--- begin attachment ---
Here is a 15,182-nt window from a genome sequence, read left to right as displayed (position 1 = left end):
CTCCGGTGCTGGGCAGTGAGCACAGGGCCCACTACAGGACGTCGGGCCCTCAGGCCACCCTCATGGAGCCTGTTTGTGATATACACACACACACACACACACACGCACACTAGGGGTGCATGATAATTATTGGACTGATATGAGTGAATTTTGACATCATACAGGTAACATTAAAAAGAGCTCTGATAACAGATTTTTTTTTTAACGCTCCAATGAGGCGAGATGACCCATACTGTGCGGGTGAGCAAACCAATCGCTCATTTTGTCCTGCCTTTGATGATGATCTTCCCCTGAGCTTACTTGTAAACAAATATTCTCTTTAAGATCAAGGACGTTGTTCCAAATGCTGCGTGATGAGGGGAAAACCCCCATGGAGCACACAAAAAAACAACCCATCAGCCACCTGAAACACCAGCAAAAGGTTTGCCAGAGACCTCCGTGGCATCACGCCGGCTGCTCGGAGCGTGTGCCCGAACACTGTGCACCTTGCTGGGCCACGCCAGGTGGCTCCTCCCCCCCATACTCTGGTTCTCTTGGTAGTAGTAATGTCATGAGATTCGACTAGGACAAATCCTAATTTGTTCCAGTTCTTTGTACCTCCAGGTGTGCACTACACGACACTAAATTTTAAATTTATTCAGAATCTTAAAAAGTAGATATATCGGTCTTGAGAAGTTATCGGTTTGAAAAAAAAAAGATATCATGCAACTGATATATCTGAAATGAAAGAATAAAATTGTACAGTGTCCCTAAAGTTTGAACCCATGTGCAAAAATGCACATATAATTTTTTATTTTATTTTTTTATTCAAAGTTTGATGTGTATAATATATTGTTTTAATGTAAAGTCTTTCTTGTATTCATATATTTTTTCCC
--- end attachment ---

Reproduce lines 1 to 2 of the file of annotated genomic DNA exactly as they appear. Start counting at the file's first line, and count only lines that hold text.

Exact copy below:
Here is a 15,182-nt window from a genome sequence, read left to right as displayed (position 1 = left end):
CTCCGGTGCTGGGCAGTGAGCACAGGGCCCACTACAGGACGTCGGGCCCTCAGGCCACCCTCATGGAGCCTGTTTGTGATATACACACACACACACACACACACGCACACTAGGGGTGCATGATAATTATTGGACTGATATGAGTGAATTTTGACATCATACAGGTAACATTAAAAAGAGCTCTGATAACAGATTTTTTTTTTAACGCTCCAATGAGGCGAGATGACCCATACTGTGCGGGTGAGCAAACCAATCGCTCATTTTGTCCTGCCTTTGATGATGATCTTCCCCTGAGCTTACTTGTAAACAAATATTCTCTTTAAGATCAAGGACGTTGTTCCAAATGCTGCGTGATGAGGGGAAAACCCCCATGGAGCACACAAAAAAACAACCCATCAGCCACCTGAAACACCAGCAAAAGGTTTGCCAGAGACCTCCGTGGCATCACGCCGGCTGCTCGGAGCGTGTGCCCGAACACTGTGCACCTTGCTGGGCCACGCCAGGTGGCTCCTCCCCCCCATACTCTGGTTCTCTTGGTAGTAGTAATGTCATGAGATTCGACTAGGACAAATCCTAATTTGTTCCAGTTCTTTGTACCTCCAGGTGTGCACTACACGACACTAAATTTTAAATTTATTCAGAATCTTAAAAAGTAGATATATCGGTCTTGAGAAGTTATCGGTTTGAAAAAAAAAAGATATCATGCAACTGATATATCTGAAATGAAAGAATAAAATTGTACAGTGTCCCTAAAGTTTGAACCCATGTGCAAAAATGCACATATAATTTTTTATTTTATTTTTTTATTCAAAGTTTGATGTGTATAATATATTGTTTTAATGTAAAGTCTTTCTTGTATTCATATATTTTTTCCC